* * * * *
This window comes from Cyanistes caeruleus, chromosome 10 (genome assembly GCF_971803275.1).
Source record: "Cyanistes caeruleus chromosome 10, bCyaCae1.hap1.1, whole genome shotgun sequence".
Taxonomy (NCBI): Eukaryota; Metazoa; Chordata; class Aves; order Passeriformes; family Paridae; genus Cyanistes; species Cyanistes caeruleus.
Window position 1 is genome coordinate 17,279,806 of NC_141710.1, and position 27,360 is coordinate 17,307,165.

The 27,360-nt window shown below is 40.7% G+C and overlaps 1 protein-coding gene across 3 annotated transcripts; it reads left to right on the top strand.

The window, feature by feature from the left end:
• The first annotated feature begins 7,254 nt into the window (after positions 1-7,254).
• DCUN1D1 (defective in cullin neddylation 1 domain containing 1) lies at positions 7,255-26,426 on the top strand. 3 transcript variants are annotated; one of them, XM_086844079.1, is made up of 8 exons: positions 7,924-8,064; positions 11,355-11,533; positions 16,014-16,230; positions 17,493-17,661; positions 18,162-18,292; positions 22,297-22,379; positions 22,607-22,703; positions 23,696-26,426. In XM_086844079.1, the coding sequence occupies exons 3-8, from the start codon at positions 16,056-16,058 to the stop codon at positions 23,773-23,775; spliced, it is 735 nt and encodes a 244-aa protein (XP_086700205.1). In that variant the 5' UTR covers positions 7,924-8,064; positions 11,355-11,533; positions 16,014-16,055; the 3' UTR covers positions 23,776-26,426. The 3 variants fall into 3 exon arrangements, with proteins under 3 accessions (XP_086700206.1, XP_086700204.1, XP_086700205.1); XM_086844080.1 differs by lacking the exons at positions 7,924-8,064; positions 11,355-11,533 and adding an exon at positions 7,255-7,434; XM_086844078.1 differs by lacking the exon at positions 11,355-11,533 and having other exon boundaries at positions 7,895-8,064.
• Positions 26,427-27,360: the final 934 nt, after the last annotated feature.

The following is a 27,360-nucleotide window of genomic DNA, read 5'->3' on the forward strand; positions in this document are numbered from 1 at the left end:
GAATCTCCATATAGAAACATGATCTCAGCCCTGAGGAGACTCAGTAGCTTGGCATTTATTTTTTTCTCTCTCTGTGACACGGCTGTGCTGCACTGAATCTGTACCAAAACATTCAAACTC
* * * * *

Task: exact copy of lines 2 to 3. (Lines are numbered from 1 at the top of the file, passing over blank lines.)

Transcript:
Source record: "Cyanistes caeruleus chromosome 10, bCyaCae1.hap1.1, whole genome shotgun sequence".
Taxonomy (NCBI): Eukaryota; Metazoa; Chordata; class Aves; order Passeriformes; family Paridae; genus Cyanistes; species Cyanistes caeruleus.